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With an astrobiologist’s imagination, a historian’s perspective, and a naturalist’s passion for the ground beneath our feet, Hazen explains how changes on an atomic level translate into dramatic shifts in Earth’s makeup over its 4.567 billion year existence. He calls upon a flurry of recent discoveries to portray our planet’s many iterations in vivid detail - from its fast-rotating infancy when the Sun rose every 5 hours and the Moon filled 250 times more sky than it does now, to its sea-bathed youth, before the first continents arose; from the Great Oxidation Event that turned the land red, to the globe-altering volcanism that may have been the true killer of the dinosaurs. Through Hazen’s theory of “co-evolution,” we learn how reactions between organic molecules and rock crystals may have generated Earth’s first organisms, which in turn are responsible for more than two-thirds of the mineral varieties on the planet - thousands of different kinds of crystals that could not exist in a nonliving world.
The Story of Earth is also the story of the pioneering men and women behind the sciences. Listeners will meet black-market meteorite hawkers of the Sahara Desert, the gun-toting Feds who guarded the Apollo missions’ lunar dust, and the World War II Navy officer whose super-pressurized “bomb” - recycled from military hardware - first simulated the molten rock of Earth’s mantle. As a mentor to a new generation of scientists, Hazen introduces the intrepid young explorers whose dispatches from Earth’s harshest landscapes will revolutionize geology.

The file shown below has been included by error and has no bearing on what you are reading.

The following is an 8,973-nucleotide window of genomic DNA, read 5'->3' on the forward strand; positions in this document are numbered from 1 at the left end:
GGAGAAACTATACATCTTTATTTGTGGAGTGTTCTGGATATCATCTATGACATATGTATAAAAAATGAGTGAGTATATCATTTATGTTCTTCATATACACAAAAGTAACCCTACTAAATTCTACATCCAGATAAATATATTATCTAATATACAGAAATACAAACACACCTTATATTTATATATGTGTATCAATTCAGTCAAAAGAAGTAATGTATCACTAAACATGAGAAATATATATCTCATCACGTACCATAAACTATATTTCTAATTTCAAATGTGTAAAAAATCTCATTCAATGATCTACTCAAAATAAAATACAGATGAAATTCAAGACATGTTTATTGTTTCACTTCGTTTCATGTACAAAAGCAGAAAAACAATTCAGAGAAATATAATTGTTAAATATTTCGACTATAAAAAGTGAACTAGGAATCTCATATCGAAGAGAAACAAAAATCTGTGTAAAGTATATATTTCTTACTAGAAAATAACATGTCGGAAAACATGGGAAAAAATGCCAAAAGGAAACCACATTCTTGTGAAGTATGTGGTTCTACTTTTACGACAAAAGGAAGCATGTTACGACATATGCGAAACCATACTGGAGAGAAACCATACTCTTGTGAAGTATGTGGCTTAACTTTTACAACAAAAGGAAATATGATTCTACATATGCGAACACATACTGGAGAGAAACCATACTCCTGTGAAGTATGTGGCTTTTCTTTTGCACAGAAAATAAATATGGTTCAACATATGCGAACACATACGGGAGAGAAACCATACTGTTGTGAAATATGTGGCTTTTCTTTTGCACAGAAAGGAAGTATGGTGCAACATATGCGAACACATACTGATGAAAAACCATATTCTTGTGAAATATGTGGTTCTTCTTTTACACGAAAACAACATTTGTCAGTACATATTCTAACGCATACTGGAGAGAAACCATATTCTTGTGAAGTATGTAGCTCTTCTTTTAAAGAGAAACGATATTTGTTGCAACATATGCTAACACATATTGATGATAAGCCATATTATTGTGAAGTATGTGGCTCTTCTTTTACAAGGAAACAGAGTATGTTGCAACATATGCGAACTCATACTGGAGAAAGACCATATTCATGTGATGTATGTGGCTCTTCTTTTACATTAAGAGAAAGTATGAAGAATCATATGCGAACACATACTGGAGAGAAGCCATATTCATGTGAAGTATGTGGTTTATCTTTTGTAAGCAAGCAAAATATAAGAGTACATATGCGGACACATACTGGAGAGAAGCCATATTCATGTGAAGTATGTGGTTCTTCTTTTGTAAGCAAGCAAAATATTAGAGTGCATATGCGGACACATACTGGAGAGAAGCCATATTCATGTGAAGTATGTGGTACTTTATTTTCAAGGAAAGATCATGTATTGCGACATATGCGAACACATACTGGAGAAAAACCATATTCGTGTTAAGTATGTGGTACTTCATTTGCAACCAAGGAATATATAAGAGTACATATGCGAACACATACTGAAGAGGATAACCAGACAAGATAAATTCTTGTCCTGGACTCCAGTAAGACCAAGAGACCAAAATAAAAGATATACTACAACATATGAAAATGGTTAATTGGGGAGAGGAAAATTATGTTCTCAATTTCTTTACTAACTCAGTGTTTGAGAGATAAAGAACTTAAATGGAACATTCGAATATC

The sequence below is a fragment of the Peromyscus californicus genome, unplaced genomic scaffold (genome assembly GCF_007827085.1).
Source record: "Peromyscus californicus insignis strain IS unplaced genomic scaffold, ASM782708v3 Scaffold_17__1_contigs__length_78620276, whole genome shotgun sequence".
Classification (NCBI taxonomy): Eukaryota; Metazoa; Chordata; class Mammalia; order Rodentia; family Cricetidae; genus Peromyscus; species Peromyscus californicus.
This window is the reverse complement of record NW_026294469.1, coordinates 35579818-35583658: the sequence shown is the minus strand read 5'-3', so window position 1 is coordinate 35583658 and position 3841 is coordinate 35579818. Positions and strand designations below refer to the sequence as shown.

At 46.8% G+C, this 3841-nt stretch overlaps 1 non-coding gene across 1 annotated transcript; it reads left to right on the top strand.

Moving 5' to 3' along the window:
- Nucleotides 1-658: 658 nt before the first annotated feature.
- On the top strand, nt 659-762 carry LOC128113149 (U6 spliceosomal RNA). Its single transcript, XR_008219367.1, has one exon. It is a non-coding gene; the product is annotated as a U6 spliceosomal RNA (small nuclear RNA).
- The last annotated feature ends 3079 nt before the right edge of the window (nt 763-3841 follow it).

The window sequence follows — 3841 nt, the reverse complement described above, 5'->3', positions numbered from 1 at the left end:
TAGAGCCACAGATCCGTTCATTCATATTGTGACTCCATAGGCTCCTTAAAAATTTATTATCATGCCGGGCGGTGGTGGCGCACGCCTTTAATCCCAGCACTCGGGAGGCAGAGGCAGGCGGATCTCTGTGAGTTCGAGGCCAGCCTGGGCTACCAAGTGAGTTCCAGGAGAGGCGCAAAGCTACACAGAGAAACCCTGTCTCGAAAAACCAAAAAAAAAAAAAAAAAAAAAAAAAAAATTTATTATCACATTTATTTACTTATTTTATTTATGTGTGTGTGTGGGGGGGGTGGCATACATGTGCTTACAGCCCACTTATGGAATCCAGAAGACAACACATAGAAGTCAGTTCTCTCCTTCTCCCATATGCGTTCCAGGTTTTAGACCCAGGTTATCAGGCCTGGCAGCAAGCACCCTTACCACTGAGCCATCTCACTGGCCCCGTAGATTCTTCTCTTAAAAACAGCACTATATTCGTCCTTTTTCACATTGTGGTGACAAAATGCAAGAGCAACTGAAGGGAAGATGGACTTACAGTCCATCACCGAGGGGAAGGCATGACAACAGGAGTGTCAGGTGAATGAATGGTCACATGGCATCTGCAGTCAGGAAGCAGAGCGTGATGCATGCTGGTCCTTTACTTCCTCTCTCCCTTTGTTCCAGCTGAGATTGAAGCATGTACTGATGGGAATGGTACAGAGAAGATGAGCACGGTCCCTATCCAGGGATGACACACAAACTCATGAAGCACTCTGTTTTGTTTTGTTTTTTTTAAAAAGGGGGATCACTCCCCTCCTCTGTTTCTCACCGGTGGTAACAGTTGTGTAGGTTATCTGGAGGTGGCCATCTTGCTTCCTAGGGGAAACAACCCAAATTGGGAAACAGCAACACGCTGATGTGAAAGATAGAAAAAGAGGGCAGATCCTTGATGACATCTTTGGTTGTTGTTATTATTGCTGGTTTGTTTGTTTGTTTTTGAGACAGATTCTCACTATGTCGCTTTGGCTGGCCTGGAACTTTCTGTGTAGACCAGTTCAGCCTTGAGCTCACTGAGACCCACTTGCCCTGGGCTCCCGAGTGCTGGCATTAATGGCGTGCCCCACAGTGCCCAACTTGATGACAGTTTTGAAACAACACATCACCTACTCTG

Celebrated by The New York Times for writing “with wonderful clarity about science . . . that effortlessly teaches as it zips along,” Hazen proves a brilliant and entertaining guide on this grand tour of our planet inside and out. Lucid, controversial, and intellectually bracing, The Story of Earth is popular science of the highest order.
Customer ReviewsMost Helpful
By Gary on 07-31-12
Makes minerals interesting
It takes a mineral expert to understand the development of earth. I'm not a mineral expert and I don't play one on TV, but after listening to this book I feel like I'm a geologist in training.
I didn't think it was possible. The author makes minerals and its science interesting. He has an over arching theory that's best summarized as "the origin of (mineral) species".
For those of you who have a pet theory and have a deep understanding of the subject you'll probably find many things to criticize about this book and you'd probably be right. Either your theory is not covered at all or he doesn't cover it in the way you believe. Give the author a break, he's covering over 4 1/2 billion years of history.
I'll be awaiting further shows on Discovery covering this same topic, and maybe this time I'll be able to follow them.
I bought this book on the Kindle when it first came out, because I didn't think there was going to be an audio version. I had read 2/3 of the book on the Kindle and listened to the last 1/3 of the book on audible. The reader really made the book better. He has a way of making what he's reading as exciting as the subject matter deserves. I probably would not have finished the kindle, I much prefer to listen. Good book and even better listen.
49 of 49 people found this review helpful
By dana geary on 12-08-13
Please learn how to pronouce the words!
What did you love best about The Story of Earth?
Marvelous information/story, well told. I love the organization into chapters: blue planet, grey planet, black planet, and so forth. Geology was not dumbed down but very accessible.
Would you be willing to try another one of Walter Dixon’s performances?
His voice and intonations are wonderful, but it was very very disconcerting that he absolutely butchered the pronunciation of many of the geological terms. Planetesimals, isostacy, many others. If you are going to perform a geology book, wouldn't you want to be sure how to pronounce the words first?
Was this a book you wanted to listen to all in one sitting?
22 of 22 people found this review helpful